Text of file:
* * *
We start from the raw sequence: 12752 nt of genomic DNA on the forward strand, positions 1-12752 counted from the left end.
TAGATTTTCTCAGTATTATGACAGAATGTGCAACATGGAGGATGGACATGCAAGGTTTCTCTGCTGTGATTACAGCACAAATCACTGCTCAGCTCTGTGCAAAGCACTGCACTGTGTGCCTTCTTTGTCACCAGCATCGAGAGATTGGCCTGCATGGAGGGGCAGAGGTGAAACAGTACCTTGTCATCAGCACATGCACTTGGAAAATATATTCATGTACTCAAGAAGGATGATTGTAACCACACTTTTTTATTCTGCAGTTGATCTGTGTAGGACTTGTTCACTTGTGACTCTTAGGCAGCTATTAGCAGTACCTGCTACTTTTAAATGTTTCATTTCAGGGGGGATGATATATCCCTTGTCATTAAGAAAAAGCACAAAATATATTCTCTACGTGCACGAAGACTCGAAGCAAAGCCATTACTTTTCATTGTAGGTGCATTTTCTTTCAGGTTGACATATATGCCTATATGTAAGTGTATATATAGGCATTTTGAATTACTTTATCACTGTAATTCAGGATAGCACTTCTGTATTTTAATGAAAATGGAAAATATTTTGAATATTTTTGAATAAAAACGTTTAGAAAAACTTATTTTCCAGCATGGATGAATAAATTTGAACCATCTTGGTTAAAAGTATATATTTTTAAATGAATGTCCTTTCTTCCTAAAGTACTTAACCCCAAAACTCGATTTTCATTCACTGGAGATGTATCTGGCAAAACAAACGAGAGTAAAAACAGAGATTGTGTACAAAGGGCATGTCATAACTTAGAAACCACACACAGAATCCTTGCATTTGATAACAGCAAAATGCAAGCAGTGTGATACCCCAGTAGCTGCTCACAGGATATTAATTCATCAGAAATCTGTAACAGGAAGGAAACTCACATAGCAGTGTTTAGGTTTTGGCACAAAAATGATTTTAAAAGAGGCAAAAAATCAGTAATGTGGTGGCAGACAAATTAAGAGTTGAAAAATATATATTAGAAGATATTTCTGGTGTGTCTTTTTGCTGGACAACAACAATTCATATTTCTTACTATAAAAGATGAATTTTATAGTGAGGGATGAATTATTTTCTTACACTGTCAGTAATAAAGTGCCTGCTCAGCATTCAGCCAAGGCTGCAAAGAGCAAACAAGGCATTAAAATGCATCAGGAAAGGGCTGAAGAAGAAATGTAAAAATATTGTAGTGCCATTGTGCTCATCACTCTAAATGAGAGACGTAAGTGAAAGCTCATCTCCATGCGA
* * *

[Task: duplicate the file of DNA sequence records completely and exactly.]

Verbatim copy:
We start from the raw sequence: 12752 nt of genomic DNA on the forward strand, positions 1-12752 counted from the left end.
TAGATTTTCTCAGTATTATGACAGAATGTGCAACATGGAGGATGGACATGCAAGGTTTCTCTGCTGTGATTACAGCACAAATCACTGCTCAGCTCTGTGCAAAGCACTGCACTGTGTGCCTTCTTTGTCACCAGCATCGAGAGATTGGCCTGCATGGAGGGGCAGAGGTGAAACAGTACCTTGTCATCAGCACATGCACTTGGAAAATATATTCATGTACTCAAGAAGGATGATTGTAACCACACTTTTTTATTCTGCAGTTGATCTGTGTAGGACTTGTTCACTTGTGACTCTTAGGCAGCTATTAGCAGTACCTGCTACTTTTAAATGTTTCATTTCAGGGGGGATGATATATCCCTTGTCATTAAGAAAAAGCACAAAATATATTCTCTACGTGCACGAAGACTCGAAGCAAAGCCATTACTTTTCATTGTAGGTGCATTTTCTTTCAGGTTGACATATATGCCTATATGTAAGTGTATATATAGGCATTTTGAATTACTTTATCACTGTAATTCAGGATAGCACTTCTGTATTTTAATGAAAATGGAAAATATTTTGAATATTTTTGAATAAAAACGTTTAGAAAAACTTATTTTCCAGCATGGATGAATAAATTTGAACCATCTTGGTTAAAAGTATATATTTTTAAATGAATGTCCTTTCTTCCTAAAGTACTTAACCCCAAAACTCGATTTTCATTCACTGGAGATGTATCTGGCAAAACAAACGAGAGTAAAAACAGAGATTGTGTACAAAGGGCATGTCATAACTTAGAAACCACACACAGAATCCTTGCATTTGATAACAGCAAAATGCAAGCAGTGTGATACCCCAGTAGCTGCTCACAGGATATTAATTCATCAGAAATCTGTAACAGGAAGGAAACTCACATAGCAGTGTTTAGGTTTTGGCACAAAAATGATTTTAAAAGAGGCAAAAAATCAGTAATGTGGTGGCAGACAAATTAAGAGTTGAAAAATATATATTAGAAGATATTTCTGGTGTGTCTTTTTGCTGGACAACAACAATTCATATTTCTTACTATAAAAGATGAATTTTATAGTGAGGGATGAATTATTTTCTTACACTGTCAGTAATAAAGTGCCTGCTCAGCATTCAGCCAAGGCTGCAAAGAGCAAACAAGGCATTAAAATGCATCAGGAAAGGGCTGAAGAAGAAATGTAAAAATATTGTAGTGCCATTGTGCTCATCACTCTAAATGAGAGACGTAAGTGAAAGCTCATCTCCATGCGA